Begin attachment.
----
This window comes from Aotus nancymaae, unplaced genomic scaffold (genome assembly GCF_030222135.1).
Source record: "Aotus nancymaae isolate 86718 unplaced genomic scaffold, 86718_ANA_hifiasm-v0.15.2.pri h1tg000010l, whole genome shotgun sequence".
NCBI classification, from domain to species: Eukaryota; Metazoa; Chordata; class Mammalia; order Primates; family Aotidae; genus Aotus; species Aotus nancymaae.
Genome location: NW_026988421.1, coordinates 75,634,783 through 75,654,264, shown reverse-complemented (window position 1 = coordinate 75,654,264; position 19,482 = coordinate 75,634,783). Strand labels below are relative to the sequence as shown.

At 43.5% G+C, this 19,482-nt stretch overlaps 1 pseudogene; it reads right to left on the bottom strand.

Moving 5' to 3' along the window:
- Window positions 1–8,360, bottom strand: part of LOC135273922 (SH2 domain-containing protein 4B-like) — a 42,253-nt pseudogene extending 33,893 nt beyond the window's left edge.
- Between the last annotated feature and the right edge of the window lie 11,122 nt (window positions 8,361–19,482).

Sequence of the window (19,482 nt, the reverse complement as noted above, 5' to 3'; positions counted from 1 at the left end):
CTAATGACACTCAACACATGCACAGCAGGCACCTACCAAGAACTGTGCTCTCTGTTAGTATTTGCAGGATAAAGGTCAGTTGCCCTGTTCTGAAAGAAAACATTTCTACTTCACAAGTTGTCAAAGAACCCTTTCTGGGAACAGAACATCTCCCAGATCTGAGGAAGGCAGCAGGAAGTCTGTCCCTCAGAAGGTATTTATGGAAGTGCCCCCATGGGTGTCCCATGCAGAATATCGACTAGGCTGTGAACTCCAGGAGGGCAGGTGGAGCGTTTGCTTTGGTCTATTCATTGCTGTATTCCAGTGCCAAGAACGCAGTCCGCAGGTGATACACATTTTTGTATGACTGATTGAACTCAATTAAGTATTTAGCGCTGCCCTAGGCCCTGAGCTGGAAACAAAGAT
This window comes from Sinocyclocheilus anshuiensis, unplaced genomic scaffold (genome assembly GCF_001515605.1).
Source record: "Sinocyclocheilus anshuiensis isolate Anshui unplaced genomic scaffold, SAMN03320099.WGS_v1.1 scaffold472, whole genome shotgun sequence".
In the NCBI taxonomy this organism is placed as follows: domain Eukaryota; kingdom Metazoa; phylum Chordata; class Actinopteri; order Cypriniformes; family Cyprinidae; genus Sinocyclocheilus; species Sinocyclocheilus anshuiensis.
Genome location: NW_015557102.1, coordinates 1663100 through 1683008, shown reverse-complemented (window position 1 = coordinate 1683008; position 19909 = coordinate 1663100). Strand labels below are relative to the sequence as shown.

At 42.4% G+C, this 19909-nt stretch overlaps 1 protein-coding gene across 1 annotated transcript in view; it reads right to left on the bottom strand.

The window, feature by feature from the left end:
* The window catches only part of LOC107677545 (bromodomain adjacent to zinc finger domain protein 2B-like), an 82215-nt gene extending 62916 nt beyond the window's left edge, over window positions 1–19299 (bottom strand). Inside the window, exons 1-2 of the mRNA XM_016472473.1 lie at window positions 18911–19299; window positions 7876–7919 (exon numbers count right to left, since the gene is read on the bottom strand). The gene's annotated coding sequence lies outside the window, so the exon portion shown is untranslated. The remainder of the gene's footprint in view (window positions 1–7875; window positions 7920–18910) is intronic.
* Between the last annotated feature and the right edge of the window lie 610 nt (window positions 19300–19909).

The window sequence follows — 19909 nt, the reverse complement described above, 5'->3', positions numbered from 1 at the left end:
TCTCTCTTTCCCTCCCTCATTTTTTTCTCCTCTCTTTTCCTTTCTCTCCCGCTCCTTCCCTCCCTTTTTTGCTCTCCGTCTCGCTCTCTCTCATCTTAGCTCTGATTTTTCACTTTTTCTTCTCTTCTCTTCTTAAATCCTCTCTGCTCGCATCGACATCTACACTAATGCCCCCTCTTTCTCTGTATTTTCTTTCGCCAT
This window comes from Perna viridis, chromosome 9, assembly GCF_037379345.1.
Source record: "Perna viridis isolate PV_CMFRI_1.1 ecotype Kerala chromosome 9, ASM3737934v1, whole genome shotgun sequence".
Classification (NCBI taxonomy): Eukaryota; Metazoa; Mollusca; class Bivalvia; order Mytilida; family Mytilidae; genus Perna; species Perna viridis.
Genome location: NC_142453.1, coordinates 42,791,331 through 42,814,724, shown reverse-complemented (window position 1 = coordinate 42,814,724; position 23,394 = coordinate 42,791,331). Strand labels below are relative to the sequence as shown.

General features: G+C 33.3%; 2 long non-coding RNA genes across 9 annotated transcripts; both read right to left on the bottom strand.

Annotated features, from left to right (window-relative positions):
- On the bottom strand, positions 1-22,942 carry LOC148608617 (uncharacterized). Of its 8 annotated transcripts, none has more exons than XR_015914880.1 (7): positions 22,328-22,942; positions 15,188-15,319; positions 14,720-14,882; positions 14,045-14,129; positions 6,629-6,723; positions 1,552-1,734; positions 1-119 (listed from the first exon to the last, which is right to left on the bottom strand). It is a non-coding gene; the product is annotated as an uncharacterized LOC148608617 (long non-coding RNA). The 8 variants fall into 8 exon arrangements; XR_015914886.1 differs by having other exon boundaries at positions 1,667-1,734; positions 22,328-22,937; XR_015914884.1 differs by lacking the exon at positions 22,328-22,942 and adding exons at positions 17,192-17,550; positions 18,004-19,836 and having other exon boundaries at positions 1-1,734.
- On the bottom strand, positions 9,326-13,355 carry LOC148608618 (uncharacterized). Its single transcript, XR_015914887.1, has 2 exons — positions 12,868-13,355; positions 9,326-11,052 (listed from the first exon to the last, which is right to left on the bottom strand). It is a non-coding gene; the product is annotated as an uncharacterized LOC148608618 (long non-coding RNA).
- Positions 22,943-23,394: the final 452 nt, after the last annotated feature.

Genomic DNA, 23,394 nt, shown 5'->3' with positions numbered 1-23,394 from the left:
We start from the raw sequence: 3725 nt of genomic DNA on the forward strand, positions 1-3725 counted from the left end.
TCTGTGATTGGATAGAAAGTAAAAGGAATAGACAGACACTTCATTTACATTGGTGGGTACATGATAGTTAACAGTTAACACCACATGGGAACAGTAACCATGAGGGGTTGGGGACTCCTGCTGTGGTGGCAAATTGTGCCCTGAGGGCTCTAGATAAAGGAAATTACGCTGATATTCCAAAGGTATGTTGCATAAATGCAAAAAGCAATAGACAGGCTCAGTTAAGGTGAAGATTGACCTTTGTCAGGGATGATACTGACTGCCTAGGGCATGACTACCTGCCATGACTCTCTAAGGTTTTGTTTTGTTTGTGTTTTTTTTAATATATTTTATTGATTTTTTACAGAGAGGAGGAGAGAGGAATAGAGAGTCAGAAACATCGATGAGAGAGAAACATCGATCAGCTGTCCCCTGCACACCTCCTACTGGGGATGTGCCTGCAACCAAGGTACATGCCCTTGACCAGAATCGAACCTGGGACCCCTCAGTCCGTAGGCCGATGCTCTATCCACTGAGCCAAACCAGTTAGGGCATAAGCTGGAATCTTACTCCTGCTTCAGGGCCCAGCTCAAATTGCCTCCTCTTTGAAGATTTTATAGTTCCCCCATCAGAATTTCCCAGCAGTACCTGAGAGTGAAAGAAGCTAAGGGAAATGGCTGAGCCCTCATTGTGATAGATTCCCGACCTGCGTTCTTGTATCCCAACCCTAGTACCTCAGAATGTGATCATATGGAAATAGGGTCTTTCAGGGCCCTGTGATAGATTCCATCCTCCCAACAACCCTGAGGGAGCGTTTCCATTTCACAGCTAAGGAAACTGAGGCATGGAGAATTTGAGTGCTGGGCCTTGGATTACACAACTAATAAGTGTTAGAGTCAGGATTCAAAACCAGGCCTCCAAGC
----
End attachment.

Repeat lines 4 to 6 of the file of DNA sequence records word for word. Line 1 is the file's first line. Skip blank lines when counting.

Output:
Genome location: NW_026988421.1, coordinates 75,634,783 through 75,654,264, shown reverse-complemented (window position 1 = coordinate 75,654,264; position 19,482 = coordinate 75,634,783). Strand labels below are relative to the sequence as shown.

At 43.5% G+C, this 19,482-nt stretch overlaps 1 pseudogene; it reads right to left on the bottom strand.

Moving 5' to 3' along the window: